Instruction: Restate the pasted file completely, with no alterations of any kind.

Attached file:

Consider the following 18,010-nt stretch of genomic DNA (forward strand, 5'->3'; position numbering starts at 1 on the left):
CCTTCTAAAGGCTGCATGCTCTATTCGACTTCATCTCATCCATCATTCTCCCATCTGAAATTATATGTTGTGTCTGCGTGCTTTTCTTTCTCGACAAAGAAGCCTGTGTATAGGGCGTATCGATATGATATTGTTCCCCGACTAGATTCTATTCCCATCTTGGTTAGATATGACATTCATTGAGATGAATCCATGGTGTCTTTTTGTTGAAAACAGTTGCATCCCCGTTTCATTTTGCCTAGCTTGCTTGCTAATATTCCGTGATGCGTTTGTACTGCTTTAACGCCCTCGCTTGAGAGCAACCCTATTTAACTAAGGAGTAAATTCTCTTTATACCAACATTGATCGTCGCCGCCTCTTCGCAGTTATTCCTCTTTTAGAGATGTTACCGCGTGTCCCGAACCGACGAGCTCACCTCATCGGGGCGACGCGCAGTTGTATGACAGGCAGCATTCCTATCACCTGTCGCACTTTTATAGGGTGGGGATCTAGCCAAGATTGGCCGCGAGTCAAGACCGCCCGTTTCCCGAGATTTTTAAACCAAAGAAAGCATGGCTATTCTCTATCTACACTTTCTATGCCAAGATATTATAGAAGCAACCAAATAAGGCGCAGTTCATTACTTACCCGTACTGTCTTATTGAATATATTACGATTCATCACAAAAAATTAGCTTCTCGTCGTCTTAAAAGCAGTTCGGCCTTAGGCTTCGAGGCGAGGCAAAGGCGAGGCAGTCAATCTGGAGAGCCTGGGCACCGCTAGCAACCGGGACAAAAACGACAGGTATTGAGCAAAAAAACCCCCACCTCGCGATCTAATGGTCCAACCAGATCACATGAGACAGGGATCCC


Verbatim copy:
Consider the following 18,010-nt stretch of genomic DNA (forward strand, 5'->3'; position numbering starts at 1 on the left):
CCTTCTAAAGGCTGCATGCTCTATTCGACTTCATCTCATCCATCATTCTCCCATCTGAAATTATATGTTGTGTCTGCGTGCTTTTCTTTCTCGACAAAGAAGCCTGTGTATAGGGCGTATCGATATGATATTGTTCCCCGACTAGATTCTATTCCCATCTTGGTTAGATATGACATTCATTGAGATGAATCCATGGTGTCTTTTTGTTGAAAACAGTTGCATCCCCGTTTCATTTTGCCTAGCTTGCTTGCTAATATTCCGTGATGCGTTTGTACTGCTTTAACGCCCTCGCTTGAGAGCAACCCTATTTAACTAAGGAGTAAATTCTCTTTATACCAACATTGATCGTCGCCGCCTCTTCGCAGTTATTCCTCTTTTAGAGATGTTACCGCGTGTCCCGAACCGACGAGCTCACCTCATCGGGGCGACGCGCAGTTGTATGACAGGCAGCATTCCTATCACCTGTCGCACTTTTATAGGGTGGGGATCTAGCCAAGATTGGCCGCGAGTCAAGACCGCCCGTTTCCCGAGATTTTTAAACCAAAGAAAGCATGGCTATTCTCTATCTACACTTTCTATGCCAAGATATTATAGAAGCAACCAAATAAGGCGCAGTTCATTACTTACCCGTACTGTCTTATTGAATATATTACGATTCATCACAAAAAATTAGCTTCTCGTCGTCTTAAAAGCAGTTCGGCCTTAGGCTTCGAGGCGAGGCAAAGGCGAGGCAGTCAATCTGGAGAGCCTGGGCACCGCTAGCAACCGGGACAAAAACGACAGGTATTGAGCAAAAAAACCCCCACCTCGCGATCTAATGGTCCAACCAGATCACATGAGACAGGGATCCC